This is an example of how you can serve the repressed demands of the customers.

Apart from this,

Sometimes customers don’t realise that there is a possibility of an alternative. Back in 2009, when Whatsapp was launched, BlackBerry Messenger, SMS, and G-Talk were the few means to exchange virtual messages.

The founders of Whatsapp understood the need of the customers (SMS-like internet messaging to actual phone contacts) and launched an app with the tagline “No Ads! No Games! No Gimmicks!”. Needless to say, they’ve stuck by it ever since.

This is an example of how your startup can become an alternative for people.

So, you see:

It all comes down to your value proposition. How is your startup bettering customer’s lives? What incentive do they have upon consumption of your product or service?

For any startup to succeed, it is important to fully understand the need of the customers and identify areas where your competition lacks.

Competitor analysis can help you ascertain the areas you can better serve and areas you can venture into. That said, your competition can be the cause of your failure if not monitored with caution.

Here’s an example of ShareChat’s Growth Strategy:

When India was already dominated by Whatsapp, Facebook, and Instagram, ShareChat came up with the unique proposition of a social media platform sharing information in vernacular language. ShareChat today, boasts of 60 million monthly active users.

The app appealed to the customers not because they could share messages, but because they could do so in their own language. An idea as simple as this, turned ShareChat into a $ 650 million dollar company. It successfully made the customers realise its value and created a need for the application.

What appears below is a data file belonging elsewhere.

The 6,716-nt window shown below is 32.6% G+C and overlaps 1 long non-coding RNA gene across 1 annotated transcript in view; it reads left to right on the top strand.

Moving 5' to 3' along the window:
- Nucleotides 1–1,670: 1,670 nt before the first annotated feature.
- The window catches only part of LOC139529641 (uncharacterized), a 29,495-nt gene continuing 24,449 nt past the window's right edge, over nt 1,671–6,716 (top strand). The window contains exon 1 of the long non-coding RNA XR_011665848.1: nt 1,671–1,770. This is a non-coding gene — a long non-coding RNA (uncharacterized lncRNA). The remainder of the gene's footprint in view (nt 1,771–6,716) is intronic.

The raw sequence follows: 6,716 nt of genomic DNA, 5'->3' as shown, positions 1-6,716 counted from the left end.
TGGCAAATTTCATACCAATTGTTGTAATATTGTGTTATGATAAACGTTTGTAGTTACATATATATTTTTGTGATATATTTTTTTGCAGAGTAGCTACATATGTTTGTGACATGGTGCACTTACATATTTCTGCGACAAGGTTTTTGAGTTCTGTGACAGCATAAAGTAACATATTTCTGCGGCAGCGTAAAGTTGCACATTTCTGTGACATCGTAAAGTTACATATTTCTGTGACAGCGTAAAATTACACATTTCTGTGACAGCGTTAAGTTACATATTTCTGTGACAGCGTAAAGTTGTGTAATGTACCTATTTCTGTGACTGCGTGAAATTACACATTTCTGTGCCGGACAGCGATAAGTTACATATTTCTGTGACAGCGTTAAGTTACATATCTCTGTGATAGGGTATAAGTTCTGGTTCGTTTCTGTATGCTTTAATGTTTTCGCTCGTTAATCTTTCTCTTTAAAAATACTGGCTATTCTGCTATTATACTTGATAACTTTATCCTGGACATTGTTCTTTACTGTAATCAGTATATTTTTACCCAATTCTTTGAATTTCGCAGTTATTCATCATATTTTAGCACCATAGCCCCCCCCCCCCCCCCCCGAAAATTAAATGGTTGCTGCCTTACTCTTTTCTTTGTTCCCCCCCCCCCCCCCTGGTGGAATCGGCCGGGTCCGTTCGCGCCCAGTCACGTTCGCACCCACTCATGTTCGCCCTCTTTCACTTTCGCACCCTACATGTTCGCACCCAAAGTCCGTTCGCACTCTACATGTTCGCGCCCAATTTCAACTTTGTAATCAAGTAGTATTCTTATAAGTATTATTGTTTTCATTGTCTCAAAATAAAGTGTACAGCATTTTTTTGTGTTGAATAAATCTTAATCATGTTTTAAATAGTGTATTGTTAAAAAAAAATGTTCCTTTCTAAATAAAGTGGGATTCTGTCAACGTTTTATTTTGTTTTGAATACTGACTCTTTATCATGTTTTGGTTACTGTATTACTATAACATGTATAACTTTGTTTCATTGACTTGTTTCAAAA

Long Term Growth Strategies

Once you’re through with market analysis and have a clear idea of the product or service you offer, the biggest task is to decide which long-term growth strategy you’ll adopt.

So, let’s look at some realistic strategies for startups along with examples of growth strategies.

Network Effect

The Network Effect simply means that a product or service increases in value as more people use it.

There are six forces that usually contribute to network effect:

Buyer-to-Seller Cross Side Buyer Same Side
Direct-to-buyer Seller-to-Buyer Cross Side
Seller Same Side Direct-to-Seller

You can understand them with the help of the following examples:

  1. Buyer-to-seller cross side: “You should list your place on Airbnb. I want to rent it”.
  2. Buyer same side: “Don’t list your place on XYZ website, list it on Airbnb, it’s trustworthy”.
  3. Direct-to-buyer: Airbnb advertisement asking people to book their stays through Airbnb.
  4. Seller-to-buyer cross side: “I’ve listed my place on Airbnb, you can make your reservation now”.
  5. Seller same side: “I listed my place on Airbnb, you should too”.
  6. Direct-to-seller: Airbnb advertisement aimed at asking sellers to rent their place at Airbnb and make easy money.

Consider the example of Segment.

Segment has used the network model to increase its users. The company models the aforementioned six growth channels and assigns quantitative metrics to them.

Segment uses this model to make data-informed decisions and identifies which channel to invest in, to maximise profit.

You too, can choose your primary market segment as a specialised market niche and plan for gradual expansion intro the market through building a network.


To convince your users to refer the product/service offered by your company, you should:

  • Provide good customer service
  • Define your value proposition